Liver and Pancreas Disease
The Gluten File
Elevated Liver Enzymes may be associated with Celiac Disease.
Mildly Elevated Liver Transaminase Levels in the Asymptomatic Patient
But did you know....
While low ALT or AST levels may not be not flagged as any cause for concern by your doctor, this finding may indicate a B6 deficiency~ and possibly underlying pyroluria ~ also associated with gluten and casein sensitivity! This is why it is important to obtain copies of lab reports because sometimes there may be clues that slip under the radar screen of our doctors.
This report highlights that celiac disease
should be considered in the etiological work up of patients with
Celiac disease presenting as recurrent pancreatitis and pseudocyst.
PMID: 22964961 Sept 2012
Coeliac disease presenting as acute pancreatitis in a 3-year-old.
PMID: 20828462 Sept 2010
Celiac disease markers in patients with liver diseases: a single center large scale screening study.
PMID:23180946 Nov 2012
Primary sclerosing cholangitis (PSC) and primary biliary cirrhosis are the most frequent hepatic disorders in IBD and coeliac disease, respectively.
Liver abnormalities in bowel diseases.
PMID:24090940 Aug 2013
The effects of gluten-free diet on hypertransaminasemia in patients with celiac disease. PMID:23930188 June 2013
Gluten-free diet led to improvement in diarrhea and anemia and to a better control of ascites and other features of liver failure. Some patients with cryptogenic cirrhosis have coexistent celiac disease, and they show response to gluten-free diet. Patients with cryptogenic cirrhosis should be screened for celiac disease.
Celiac disease and chronic liver disease: Is there a relationship?
PMID:23918040 Aug 2013
Celiac disease markers in patients with liver diseases: A single center large scale screening study.
PMID: 23180946 Nov 2012
A pathogenetic link between non-alcoholic fatty liver disease and celiac disease.
PMID: 22740094 June 2012
The liver in celiac disease: clinical manifestations, histologic features, and response to gluten-free diet in 30 patients.
PMID:21685040 July 2011
We report a case of a 36-year-old woman with diagnosis of CD, PBC and H. pylori infection. Strict adherence to gluten-free diet, associated to ursodeoxycholic acid (UDCA) administration and eradication treatment for H. pylori infection, led to a marked improvement of clinical status. Our experience supports the pathogenetic role of increased intestinal permeability in the course of CD and H. pylori infection to induce PBC. Future studies are needed to clarify this link to, and in particular the role played by abnormal intestinal permeability and infectious agents in the pathogenesis of PBC.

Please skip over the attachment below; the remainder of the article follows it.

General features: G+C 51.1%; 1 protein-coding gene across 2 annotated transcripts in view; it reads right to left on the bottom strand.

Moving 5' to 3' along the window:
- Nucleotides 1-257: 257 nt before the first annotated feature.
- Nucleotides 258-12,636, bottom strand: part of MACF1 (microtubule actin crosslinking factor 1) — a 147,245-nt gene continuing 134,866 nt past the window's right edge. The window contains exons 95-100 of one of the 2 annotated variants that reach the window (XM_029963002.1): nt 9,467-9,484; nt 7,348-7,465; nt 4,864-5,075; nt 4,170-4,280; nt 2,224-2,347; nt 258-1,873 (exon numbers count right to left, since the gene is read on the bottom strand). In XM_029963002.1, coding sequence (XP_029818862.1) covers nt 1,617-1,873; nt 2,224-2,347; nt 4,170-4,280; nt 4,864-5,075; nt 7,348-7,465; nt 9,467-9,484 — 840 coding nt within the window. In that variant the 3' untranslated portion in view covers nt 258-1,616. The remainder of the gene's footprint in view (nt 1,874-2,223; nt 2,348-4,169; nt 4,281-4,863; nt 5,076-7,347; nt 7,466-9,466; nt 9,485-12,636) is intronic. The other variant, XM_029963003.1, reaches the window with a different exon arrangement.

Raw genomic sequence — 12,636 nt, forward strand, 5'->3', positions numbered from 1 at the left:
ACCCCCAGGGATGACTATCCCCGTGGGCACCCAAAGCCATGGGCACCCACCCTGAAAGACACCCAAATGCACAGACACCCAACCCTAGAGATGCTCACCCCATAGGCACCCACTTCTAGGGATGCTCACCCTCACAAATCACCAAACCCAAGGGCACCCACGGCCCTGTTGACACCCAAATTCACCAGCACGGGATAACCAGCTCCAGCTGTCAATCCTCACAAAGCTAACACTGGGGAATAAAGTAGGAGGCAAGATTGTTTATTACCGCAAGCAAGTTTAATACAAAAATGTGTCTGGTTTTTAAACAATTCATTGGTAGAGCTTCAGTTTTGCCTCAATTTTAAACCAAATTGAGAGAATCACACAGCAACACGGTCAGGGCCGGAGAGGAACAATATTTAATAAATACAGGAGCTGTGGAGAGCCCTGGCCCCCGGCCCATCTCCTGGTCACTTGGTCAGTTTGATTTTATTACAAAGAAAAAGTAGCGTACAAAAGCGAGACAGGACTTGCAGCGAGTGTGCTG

Celiac disease, primary biliary cirrhosis and helicobacter pylori infection: one link for three diseases.
PMID: 21244776 Dec 2010
Compared with the general population, the prevalence of celiac autoantibodies in CHB and AIH patients is relatively high, and it is noteworthy that most positive patients were asymptomatic for celiac disease. We suggest screening for celiac disease before and during treatment in patients with viral and autoimmune hepatitis.
The prevalence of celiac autoantibodies in hepatitis patients.
PMID: 20952805 Sept 2010
Transglutaminases in inflammation and fibrosis of the gastrointestinal tract and the liver.
PMID: 19195940 Feb 2009
CONCLUSION: Although rare, severe hepatic damage or failure can develop in association with celiac disease. The etiology is varying and multifactorial. Consequently, children with newly onset celiac disease should be routinely checked for liver function and vice versa, children with severe liver damage should be investigated for untreated celiac disease.
Severe liver damage associated with celiac disease: findings in six toddler-aged girls.
PMID: 19182681 Jan 2009
Although the spectrum of liver abnormalities associated with celiac disease is particularly wide, two main forms of liver damage, namely cryptogenic and autoimmune, appear to be strictly related to gluten-sensitive enteropathy. The most frequent occurrence is a cryptogenic hypertransaminasemia, present in about a half of untreated celiac patients, as an expression of a mild liver impairment characterised by a histological picture of non specific reactive hepatitis (celiac hepatitis) reverting to normal after a few months of gluten withdrawal. In a few cases, a more severe liver injury leading to chronic hepatitis or liver cirrhosis is present. In these patients liver damage can still improve after a gluten-free diet institution. In addition, a close association between celiac disease and autoimmune liver disorders has been largely demonstrated. Indeed, 3%-7% of patients with primary biliary cirrhosis, 3%-6% with autoimmune hepatitis and 2-3% with primary sclerosing cholangitis are affected by celiac disease. Autoimmune liver dysfunction, found in celiac disease, does not usually improve after gluten-free-diet. Presently, it is difficult to establish if the two main kinds of liver injury found in celiac disease (cryptogenic and autoimmune) are discrete entities with a different pathogenesis or if they are an expression of the same disorder where genetic factors and duration of gluten exposure may determine the severity and the pattern of liver injury.
Liver dysfunction in celiac disease.
PMID: 19034259 Dec 2008
Celiac disease is a chronic immune-mediated disorder that may affect several organs. Liver abnormalities are common extraintestinal manifestations of celiac disease. Isolated hypertransaminasemia, with mild or nonspecific histologic changes in the liver biopsy, also known as ''celiac hepatitis'', is the most frequent presentation of liver injury in celiac disease. Both, histologic changes and liver enzymes reverse to normal after treatment with a gluten-free diet in most patients. Celiac disease may also be associated with severe forms of liver disease and/or coexist with other chronic liver disorders (i.e., autoimmune liver diseases). The mechanisms underlying liver injury in celiac disease are poorly understood. Predisposition to autoimmunity by shared genetic factors (i.e., human leukocyte antigen [HLA] genes) as well as the systemic effects of abnormal intestinal permeability, cytokines, autoantibodies, and/or other yet undefined biologic mediators induced by gluten exposure in susceptible persons may play a pathogenic role. The aims of this article are: 1) to review the spectrum of liver injury related to celiac disease and 2) to understand the clinical implications of celiac disease in patients with chronic liver disorders.